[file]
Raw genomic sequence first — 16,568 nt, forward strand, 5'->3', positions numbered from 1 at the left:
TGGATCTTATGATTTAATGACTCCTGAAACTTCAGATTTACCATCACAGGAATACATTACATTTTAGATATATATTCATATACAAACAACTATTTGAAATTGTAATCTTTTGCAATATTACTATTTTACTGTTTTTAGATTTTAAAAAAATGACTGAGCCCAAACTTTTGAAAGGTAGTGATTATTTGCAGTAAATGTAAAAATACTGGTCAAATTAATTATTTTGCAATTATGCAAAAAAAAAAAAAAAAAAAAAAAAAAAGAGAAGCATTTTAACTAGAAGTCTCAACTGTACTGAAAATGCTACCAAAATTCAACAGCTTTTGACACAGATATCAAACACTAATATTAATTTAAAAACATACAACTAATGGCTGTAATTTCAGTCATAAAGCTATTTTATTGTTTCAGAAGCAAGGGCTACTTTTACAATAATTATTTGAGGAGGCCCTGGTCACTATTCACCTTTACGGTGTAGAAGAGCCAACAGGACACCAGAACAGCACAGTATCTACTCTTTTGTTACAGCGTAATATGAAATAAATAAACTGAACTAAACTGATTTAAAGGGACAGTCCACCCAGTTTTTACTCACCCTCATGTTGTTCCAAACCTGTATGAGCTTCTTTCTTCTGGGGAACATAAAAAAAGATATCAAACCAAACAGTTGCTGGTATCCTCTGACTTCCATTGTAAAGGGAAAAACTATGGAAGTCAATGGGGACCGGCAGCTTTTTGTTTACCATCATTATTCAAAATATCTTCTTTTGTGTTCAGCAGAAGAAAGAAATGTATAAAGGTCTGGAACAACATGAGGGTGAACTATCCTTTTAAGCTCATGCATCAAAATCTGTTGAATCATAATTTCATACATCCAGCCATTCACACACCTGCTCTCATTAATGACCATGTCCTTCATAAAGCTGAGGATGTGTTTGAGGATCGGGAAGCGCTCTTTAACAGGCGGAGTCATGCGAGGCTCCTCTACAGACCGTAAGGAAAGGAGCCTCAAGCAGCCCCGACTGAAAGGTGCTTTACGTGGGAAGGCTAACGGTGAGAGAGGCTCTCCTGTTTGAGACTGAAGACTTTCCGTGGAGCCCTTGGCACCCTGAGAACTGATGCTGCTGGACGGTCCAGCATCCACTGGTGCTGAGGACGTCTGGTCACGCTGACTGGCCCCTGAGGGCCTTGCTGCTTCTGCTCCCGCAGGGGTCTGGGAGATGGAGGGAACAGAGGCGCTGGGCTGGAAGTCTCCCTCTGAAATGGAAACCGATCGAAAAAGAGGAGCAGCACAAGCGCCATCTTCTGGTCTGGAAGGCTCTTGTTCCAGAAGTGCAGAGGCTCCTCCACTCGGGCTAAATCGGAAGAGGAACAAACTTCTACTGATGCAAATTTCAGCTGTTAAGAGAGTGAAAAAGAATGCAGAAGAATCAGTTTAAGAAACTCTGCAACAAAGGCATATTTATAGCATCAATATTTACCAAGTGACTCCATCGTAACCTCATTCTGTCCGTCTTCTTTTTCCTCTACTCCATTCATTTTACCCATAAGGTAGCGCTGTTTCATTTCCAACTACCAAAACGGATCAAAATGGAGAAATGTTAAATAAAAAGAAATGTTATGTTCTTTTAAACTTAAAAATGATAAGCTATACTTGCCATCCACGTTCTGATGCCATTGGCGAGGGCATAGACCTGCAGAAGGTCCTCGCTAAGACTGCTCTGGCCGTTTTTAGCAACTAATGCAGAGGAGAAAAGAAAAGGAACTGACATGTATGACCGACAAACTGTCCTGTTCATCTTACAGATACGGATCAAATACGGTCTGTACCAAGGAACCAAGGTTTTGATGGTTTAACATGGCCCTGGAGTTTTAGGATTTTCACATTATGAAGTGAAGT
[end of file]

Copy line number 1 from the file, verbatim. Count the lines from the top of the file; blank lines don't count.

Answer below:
Raw genomic sequence first — 16,568 nt, forward strand, 5'->3', positions numbered from 1 at the left: